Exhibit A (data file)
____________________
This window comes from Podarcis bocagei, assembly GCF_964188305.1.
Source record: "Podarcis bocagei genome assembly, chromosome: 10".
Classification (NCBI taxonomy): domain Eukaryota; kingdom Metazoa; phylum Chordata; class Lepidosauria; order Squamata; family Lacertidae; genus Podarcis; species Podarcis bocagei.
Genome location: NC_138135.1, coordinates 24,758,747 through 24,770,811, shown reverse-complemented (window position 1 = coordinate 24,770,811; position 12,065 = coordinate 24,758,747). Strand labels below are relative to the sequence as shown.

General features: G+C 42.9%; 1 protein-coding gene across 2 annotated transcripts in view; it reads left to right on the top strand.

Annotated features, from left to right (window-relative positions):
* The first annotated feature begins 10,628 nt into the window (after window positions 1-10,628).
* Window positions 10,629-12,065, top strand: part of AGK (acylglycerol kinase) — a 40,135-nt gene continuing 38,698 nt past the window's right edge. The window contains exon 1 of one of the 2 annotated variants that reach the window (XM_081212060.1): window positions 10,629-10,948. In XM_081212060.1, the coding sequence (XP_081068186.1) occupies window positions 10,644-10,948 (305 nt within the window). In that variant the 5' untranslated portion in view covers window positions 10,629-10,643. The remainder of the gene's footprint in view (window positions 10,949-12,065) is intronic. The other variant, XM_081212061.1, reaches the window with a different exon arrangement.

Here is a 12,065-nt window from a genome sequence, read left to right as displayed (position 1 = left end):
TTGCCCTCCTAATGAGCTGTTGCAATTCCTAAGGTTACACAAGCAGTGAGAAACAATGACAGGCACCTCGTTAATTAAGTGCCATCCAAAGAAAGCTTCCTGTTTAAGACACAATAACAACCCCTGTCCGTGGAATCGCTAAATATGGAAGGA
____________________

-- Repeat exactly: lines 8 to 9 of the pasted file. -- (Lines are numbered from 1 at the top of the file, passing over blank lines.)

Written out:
* Window positions 10,629-12,065, top strand: part of AGK (acylglycerol kinase) — a 40,135-nt gene continuing 38,698 nt past the window's right edge. The window contains exon 1 of one of the 2 annotated variants that reach the window (XM_081212060.1): window positions 10,629-10,948. In XM_081212060.1, the coding sequence (XP_081068186.1) occupies window positions 10,644-10,948 (305 nt within the window). In that variant the 5' untranslated portion in view covers window positions 10,629-10,643. The remainder of the gene's footprint in view (window positions 10,949-12,065) is intronic. The other variant, XM_081212061.1, reaches the window with a different exon arrangement.

Here is a 12,065-nt window from a genome sequence, read left to right as displayed (position 1 = left end):